Sheila searches through records for her ancestry

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A Tynedale woman has traced her family tree back more than three centuries after becoming interested in the roots of her Allendale-based family name, Fairlamb.

A deed dating back to 1650 shows that a Nicholas Fairlamb bought land next to his property, Low Bishopside Farm (sic). Sheila Bell searched through record offices at York, Durham, Carlisle and Hexham to draw a line from her generation way back to the 17th century. Her half-cousin Jared filled in the blanks for her with internet research.

The early Fairlambs farmed their land until Nicholas Fairlamb who lived from 1704 to 1771 moved into town. The family underwent a career change when his son (sic) Nicholas, who was born in 1773 and lived at Delph House in Allendale Town, became a joiner.

The pattern continued when his eldest son Nicholas followed in his footsteps.Then the chain of calling the eldest son Nicholas was broken when Thomas was born.

Sheila's grandfather (sic), William, was born in that generation and became the postmaster at Allendale. His eldest son Llewellyn also became a postmaster. Then Sheila's father Lancelot was born into the next generation of Fairlambs.He was one of six brothers - Maurice, William, Basil, Dennis and Noel.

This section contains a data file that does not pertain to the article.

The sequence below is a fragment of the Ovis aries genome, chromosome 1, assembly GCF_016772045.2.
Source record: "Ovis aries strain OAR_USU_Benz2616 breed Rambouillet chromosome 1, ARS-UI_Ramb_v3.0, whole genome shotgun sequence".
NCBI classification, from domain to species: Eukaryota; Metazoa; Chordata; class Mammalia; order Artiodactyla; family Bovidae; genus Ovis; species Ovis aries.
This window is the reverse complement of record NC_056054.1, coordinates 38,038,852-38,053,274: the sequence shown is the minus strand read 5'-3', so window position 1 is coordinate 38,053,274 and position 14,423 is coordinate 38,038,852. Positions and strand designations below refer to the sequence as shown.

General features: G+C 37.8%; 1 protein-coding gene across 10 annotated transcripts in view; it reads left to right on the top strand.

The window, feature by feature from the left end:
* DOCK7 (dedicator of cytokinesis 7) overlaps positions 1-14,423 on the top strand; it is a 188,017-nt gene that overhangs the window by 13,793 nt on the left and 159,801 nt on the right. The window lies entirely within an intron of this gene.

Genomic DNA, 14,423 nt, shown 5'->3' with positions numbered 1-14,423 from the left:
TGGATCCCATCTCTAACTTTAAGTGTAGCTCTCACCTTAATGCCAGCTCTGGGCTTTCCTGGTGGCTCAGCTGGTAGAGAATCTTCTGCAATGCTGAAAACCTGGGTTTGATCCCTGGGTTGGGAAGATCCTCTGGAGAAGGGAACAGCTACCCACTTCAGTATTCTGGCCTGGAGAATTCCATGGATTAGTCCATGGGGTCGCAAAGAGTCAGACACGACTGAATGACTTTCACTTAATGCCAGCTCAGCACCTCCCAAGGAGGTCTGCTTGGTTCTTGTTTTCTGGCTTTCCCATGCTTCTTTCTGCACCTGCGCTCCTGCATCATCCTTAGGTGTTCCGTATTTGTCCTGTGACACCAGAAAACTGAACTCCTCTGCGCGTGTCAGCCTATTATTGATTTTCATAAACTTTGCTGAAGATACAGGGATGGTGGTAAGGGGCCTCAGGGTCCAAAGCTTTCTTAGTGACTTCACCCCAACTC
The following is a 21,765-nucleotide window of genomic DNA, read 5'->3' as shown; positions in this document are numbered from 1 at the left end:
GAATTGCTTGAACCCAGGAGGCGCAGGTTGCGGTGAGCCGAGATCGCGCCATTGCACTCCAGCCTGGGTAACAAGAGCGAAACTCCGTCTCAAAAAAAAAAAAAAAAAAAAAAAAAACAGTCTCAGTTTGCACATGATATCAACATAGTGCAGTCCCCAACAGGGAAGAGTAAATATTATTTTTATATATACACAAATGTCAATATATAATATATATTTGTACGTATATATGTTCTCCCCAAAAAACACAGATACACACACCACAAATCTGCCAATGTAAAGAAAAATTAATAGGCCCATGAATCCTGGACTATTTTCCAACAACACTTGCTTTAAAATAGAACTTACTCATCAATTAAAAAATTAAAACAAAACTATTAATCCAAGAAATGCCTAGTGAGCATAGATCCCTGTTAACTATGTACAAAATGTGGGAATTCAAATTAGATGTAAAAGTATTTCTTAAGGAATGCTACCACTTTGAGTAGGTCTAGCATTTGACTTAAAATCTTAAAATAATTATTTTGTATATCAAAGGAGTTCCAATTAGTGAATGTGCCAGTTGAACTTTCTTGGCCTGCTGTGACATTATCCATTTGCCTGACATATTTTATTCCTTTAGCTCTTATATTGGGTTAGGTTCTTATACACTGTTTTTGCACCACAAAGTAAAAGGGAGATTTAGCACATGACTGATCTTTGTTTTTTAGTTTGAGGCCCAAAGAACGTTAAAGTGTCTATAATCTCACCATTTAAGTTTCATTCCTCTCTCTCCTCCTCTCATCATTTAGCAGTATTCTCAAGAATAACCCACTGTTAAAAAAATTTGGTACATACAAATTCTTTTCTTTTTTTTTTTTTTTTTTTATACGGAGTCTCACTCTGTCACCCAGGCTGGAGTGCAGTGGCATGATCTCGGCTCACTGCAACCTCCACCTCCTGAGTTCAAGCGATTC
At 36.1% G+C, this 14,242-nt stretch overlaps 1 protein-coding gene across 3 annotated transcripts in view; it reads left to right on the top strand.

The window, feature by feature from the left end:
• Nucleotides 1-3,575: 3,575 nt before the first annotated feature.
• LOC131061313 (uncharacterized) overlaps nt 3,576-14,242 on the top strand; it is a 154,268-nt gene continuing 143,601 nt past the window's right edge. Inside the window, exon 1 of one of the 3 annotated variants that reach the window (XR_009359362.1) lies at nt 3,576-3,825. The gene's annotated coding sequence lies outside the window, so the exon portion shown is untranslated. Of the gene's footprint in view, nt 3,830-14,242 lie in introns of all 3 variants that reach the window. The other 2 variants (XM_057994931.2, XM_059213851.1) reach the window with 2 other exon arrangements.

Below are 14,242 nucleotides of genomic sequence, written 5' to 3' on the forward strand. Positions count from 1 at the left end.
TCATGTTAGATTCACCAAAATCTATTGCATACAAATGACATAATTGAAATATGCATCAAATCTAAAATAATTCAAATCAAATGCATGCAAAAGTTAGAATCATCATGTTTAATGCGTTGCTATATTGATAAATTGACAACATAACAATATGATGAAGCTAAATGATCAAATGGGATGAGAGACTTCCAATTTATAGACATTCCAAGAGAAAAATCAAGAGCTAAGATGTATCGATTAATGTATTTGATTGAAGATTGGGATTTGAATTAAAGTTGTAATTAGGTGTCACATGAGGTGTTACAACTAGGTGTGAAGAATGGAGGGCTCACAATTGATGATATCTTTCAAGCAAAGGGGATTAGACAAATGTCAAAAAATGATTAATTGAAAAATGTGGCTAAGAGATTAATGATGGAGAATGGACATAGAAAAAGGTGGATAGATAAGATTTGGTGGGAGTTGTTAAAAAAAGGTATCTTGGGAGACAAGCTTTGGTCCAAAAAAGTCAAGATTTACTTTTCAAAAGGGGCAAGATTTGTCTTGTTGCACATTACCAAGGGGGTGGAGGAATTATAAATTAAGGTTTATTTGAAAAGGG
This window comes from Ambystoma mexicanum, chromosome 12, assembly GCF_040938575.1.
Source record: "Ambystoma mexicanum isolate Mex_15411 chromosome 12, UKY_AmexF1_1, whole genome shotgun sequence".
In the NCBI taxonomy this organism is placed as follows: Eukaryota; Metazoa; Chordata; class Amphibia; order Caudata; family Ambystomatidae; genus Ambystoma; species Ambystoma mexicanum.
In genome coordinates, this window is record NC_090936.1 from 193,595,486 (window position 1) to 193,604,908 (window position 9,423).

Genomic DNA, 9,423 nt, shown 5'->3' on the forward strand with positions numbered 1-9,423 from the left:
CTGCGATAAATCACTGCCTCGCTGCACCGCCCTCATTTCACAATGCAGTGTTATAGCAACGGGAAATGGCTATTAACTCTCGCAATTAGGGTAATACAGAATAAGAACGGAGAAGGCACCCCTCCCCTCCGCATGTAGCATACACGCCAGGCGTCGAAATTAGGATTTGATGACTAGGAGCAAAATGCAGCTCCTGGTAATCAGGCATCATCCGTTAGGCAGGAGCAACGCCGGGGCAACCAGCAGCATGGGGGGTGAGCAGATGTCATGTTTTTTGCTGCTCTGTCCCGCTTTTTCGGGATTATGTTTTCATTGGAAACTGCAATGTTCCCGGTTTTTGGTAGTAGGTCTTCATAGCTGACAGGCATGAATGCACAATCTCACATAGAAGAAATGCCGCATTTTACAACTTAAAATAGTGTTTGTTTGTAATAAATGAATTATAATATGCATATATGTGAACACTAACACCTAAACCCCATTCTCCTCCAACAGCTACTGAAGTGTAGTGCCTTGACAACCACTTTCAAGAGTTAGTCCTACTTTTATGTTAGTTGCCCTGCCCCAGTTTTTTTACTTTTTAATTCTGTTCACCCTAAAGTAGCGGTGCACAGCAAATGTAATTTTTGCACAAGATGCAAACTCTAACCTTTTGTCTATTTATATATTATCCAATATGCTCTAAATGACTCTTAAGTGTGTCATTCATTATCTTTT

The spelling of the surname has varied throughout the years from Fairlam and Farlamb and Farlam to Ferlam, but the family line has remained constant.Sheila said, ‘The history has been put together quite quickly. The family never left Allendale so it has been quite easy for me’.

The information will now be used by Sheila and Jared who are planning to put together a booklet before May next year when about 40 members of the Fairlamb family will get together for a reunion.

Hexham Courant - Friday 31 December 1999, p13


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